|Publication number||US6303584 B1|
|Application number||US 08/754,225|
|Publication date||Oct 16, 2001|
|Filing date||Nov 20, 1996|
|Priority date||Nov 20, 1996|
|Also published as||CA2272362A1, DE69721557D1, EP0939771A1, EP0939771B1, US6258796, US20010036933, WO1998022512A1|
|Publication number||08754225, 754225, US 6303584 B1, US 6303584B1, US-B1-6303584, US6303584 B1, US6303584B1|
|Inventors||Geoffrey N. Richards|
|Original Assignee||The University Of Montana|
|Export Citation||BiBTeX, EndNote, RefMan|
|Patent Citations (28), Non-Patent Citations (33), Referenced by (7), Classifications (11), Legal Events (7)|
|External Links: USPTO, USPTO Assignment, Espacenet|
The present invention is generally in the area of methods for making polysaccharides which include attached lipophilic groups, but which remain water-soluble.
Modified polysaccharides have been isolated from natural sources or synthesized chemically and their biological activities studied. Starches containing bound protein and lipid groups have been isolated from plant components such as seeds. See, e.g., Tharanathan et al., Starch, 42:247-251 (1990).
Fatty acid esters of polysaccharides have been produced by treatment of the polysaccharides with fatty acid chlorides or anhydrides or by ester exchange, and the alkyl ethers of polysaccharides have been produced by several methods (Methods in Carbohydrate Chemistry, vol. II (1963) Ed., R. L. Whistler and M. L. Wolfrom, Academic Press, New York; Section VI and V). However, most previous studies of this type have involved high degrees of derivatization with relatively short hydrocarbon chains, such as acetate esters or methyl ethers. Highly derivatized products of this type are generally water-insoluble. JP 60233560 to Fujirebio K.K. discloses a method of measuring lipase activity using as the enzyme substrate a water soluble fatty acid ester of a low molecular weight oligosaccharide such as dextran. JP 87209721 to Sugiyama Industrial Chemical Institute discloses the preparation of water soluble fatty acid esters of hydrolyzed starch for use as emulsifiers and detergents.
The synthesis of cyclodextrin derivatives, modified by the attachment of fatty acids or alcohols, which may be used as bile acid absorption agents, is described in DE 4 136 325 to Ahlers et al. PCT WO 95/12620 to Alpha-Beta Technology, Inc. discloses derivatized polysaccharide bile acid sequestrants for reducing cholesterol which include a hydrophobic, cationic ligand coupled to a polysaccharide substrate.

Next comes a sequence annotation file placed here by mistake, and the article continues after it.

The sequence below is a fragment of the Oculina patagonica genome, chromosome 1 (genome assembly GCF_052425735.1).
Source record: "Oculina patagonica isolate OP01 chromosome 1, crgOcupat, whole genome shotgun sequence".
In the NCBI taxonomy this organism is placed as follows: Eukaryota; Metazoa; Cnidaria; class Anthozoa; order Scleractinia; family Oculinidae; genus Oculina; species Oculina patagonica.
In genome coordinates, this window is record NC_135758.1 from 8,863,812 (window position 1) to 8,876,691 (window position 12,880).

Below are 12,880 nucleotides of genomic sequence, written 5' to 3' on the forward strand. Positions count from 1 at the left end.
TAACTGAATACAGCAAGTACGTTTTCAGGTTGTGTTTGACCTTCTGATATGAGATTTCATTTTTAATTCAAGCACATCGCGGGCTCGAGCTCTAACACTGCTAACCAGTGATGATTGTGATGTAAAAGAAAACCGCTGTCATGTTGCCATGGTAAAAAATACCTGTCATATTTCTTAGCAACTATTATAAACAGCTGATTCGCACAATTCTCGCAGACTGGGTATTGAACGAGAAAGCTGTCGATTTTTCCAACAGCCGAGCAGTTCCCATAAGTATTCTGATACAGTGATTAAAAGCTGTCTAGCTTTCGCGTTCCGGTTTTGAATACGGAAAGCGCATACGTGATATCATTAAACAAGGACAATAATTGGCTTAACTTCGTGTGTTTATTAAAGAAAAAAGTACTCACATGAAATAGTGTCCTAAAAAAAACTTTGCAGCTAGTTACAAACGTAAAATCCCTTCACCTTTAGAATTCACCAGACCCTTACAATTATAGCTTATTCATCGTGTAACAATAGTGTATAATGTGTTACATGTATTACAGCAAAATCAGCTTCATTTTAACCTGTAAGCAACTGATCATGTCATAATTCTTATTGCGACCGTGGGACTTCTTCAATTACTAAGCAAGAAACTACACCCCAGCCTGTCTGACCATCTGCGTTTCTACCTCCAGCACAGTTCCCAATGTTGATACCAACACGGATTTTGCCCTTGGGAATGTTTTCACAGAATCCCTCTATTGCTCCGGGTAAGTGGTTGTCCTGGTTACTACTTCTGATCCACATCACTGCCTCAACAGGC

Acetylated mannans “acemannans” are long-chain polydispersed beta-1,4-linked mannan polymers interspersed with O-acetyl groups which are isolated from the Aloe vera leaf. Acemannans have been reported to have antitumor activity and to be useful as adjuvants. Harris et al., Mol. Biother. 3:207-213 (1991). Acetylated mannans also have been reported to be useful for regulating blood cholesterol levels; for reducing inflammation and infection; as an immunostimulant; and as an antiviral. U.S. Pat. Nos. 5,441,943 and 5,308,838 to Carpenter et al.; PCT WO 93/08810 to Carrington Lab, Inc.; and U.S. Pat. Nos. 5,118,673 and 5,106,616 to Carpenter et al. Acemannans also have been shown to induce human cytokines. Marshall et al., Abstract presented at the American Academy of Allergy and Immunology, Chicago, Ill., March, 1993.
It is an object of the invention to provide lipid-modified polysaccharides which are water-soluble, biocompatible and can be used in a variety of different biomedical applications. It is a further object of the invention to provide water soluble, lipid-modified forms of arabinogalactan which can be used in different applications, for example, to promote the formation of stable emulsions, to increase drug solubility, and to serve as adjuvants. It is another object of the invention to provide methods for making and using a range of such modified forms of arabinogalactan in different biomedical applications.
Arabinogalactan compositions are provided which are useful in a wide variety of different biomedical applications. In one embodiment, water soluble lipidated arabinogalactans are provided which include arabinogalactan with a limited proportion of hydrophobic groups, such as long-chain hydrocarbon groups, covalently attached to free hydroxyl groups on the arabinogalactan. The lipidated arabinogalactans are water soluble and biocompatible and are useful in a wide variety of different biomedical applications. The lipidated arabinogalactans can be used, for example, to inhibit cell adhesion, and to inhibit infection or inflammation. The lipidated arabinogalactans further may be used as adjuvants, to inhibit metastasis, and in other therapeutic applications.